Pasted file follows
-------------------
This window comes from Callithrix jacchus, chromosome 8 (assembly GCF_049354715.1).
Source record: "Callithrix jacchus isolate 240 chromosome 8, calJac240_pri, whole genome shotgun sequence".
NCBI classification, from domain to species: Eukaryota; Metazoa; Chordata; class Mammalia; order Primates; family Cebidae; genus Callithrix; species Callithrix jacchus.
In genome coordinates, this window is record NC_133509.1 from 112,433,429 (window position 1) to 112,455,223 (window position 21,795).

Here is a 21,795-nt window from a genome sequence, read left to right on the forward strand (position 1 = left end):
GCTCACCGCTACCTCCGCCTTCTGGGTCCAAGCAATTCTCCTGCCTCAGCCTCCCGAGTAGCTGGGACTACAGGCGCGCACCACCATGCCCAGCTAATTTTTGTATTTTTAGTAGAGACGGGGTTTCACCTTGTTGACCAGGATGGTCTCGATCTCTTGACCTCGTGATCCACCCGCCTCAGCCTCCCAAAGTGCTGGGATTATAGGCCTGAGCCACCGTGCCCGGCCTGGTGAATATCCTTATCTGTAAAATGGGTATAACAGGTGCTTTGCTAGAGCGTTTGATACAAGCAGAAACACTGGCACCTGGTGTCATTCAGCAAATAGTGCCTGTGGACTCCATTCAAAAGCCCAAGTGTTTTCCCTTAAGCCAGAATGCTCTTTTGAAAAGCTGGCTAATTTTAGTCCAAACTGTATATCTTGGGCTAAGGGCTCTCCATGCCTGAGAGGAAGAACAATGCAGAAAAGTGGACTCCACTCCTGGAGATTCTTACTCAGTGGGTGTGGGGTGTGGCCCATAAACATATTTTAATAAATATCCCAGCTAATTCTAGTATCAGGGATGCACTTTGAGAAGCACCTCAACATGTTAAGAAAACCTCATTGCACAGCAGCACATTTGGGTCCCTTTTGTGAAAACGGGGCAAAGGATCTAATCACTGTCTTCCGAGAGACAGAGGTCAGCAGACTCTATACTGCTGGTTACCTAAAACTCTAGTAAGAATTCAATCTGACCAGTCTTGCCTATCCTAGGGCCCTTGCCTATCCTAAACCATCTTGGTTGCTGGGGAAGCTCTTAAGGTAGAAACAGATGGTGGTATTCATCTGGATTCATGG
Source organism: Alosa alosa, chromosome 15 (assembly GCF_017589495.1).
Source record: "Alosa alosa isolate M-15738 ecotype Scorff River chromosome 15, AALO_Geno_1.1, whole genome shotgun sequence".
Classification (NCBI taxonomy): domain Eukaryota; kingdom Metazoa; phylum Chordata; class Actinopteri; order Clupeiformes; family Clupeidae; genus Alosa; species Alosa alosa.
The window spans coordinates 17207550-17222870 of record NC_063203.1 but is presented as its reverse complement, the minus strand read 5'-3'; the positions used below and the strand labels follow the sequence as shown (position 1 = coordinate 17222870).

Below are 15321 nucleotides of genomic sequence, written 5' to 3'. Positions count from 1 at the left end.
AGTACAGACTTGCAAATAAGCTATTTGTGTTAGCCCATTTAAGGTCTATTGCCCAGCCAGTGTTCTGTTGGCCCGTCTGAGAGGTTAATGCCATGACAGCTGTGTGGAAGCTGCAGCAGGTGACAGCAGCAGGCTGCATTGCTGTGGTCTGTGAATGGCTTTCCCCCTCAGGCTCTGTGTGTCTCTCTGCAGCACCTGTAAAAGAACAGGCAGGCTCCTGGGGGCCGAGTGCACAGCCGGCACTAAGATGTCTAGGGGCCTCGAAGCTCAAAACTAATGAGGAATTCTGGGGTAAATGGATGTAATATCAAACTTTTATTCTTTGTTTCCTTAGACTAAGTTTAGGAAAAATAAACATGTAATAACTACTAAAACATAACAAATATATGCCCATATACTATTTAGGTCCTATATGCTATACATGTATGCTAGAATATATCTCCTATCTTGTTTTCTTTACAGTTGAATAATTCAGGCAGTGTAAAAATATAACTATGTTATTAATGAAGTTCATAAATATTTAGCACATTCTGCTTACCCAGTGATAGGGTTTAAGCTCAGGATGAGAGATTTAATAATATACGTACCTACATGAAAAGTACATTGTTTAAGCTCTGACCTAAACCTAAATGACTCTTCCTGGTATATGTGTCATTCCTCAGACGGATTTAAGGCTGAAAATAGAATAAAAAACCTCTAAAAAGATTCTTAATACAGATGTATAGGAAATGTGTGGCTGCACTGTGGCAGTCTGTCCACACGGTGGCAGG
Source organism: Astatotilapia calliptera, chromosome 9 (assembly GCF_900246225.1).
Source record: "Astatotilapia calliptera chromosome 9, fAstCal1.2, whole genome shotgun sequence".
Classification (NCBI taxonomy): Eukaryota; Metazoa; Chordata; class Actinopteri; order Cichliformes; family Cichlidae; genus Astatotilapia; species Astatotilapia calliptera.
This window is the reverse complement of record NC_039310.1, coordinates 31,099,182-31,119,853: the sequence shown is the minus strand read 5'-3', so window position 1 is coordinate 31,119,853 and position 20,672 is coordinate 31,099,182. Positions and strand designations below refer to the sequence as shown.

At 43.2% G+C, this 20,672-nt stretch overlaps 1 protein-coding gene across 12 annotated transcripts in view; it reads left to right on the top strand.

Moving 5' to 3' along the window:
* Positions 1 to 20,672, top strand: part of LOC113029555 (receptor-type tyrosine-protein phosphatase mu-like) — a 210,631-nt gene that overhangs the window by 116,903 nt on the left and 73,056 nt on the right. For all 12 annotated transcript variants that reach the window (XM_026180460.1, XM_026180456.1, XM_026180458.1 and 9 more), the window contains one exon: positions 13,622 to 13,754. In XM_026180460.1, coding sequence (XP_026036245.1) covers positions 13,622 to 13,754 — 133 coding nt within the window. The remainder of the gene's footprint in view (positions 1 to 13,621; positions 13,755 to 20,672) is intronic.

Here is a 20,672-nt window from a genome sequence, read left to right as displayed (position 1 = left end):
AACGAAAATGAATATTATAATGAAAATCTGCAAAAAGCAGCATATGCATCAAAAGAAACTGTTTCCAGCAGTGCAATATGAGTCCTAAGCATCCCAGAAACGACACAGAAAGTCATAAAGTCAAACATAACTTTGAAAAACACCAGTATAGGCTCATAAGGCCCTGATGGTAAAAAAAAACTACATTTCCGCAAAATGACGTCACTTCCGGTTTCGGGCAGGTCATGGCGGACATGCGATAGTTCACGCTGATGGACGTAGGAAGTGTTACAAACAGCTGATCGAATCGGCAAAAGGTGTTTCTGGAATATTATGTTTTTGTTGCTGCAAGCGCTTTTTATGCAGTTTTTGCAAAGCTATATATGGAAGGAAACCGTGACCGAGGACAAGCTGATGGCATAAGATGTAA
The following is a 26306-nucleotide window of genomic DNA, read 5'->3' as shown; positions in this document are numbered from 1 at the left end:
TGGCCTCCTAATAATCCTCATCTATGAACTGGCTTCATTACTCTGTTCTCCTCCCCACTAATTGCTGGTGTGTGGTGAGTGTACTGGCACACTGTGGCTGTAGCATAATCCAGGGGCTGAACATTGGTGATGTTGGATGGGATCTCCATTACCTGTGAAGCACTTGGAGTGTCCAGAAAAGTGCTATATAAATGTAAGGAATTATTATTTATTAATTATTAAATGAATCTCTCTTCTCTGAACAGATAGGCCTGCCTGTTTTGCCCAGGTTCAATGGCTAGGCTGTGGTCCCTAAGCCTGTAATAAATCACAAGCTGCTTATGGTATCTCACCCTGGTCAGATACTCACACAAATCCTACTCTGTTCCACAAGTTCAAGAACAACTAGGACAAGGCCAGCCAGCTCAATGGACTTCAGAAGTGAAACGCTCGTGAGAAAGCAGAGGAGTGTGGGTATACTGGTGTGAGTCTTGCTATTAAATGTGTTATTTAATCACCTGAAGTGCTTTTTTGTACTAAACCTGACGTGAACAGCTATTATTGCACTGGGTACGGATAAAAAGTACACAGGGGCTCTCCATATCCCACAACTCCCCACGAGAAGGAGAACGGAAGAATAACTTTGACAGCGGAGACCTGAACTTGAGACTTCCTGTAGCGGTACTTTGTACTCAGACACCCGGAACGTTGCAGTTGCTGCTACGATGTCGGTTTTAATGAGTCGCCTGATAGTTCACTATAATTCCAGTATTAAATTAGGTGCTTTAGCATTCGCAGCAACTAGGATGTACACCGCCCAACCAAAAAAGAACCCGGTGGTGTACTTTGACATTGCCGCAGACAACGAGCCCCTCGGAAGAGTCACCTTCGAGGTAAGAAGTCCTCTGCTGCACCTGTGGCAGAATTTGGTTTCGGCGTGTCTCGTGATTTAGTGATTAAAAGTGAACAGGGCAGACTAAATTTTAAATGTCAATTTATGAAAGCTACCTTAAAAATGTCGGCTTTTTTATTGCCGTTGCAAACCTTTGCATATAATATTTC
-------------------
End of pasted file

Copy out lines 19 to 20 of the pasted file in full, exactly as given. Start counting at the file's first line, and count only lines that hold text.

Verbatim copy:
* Positions 1 to 20,672, top strand: part of LOC113029555 (receptor-type tyrosine-protein phosphatase mu-like) — a 210,631-nt gene that overhangs the window by 116,903 nt on the left and 73,056 nt on the right. For all 12 annotated transcript variants that reach the window (XM_026180460.1, XM_026180456.1, XM_026180458.1 and 9 more), the window contains one exon: positions 13,622 to 13,754. In XM_026180460.1, coding sequence (XP_026036245.1) covers positions 13,622 to 13,754 — 133 coding nt within the window. The remainder of the gene's footprint in view (positions 1 to 13,621; positions 13,755 to 20,672) is intronic.

Here is a 20,672-nt window from a genome sequence, read left to right as displayed (position 1 = left end):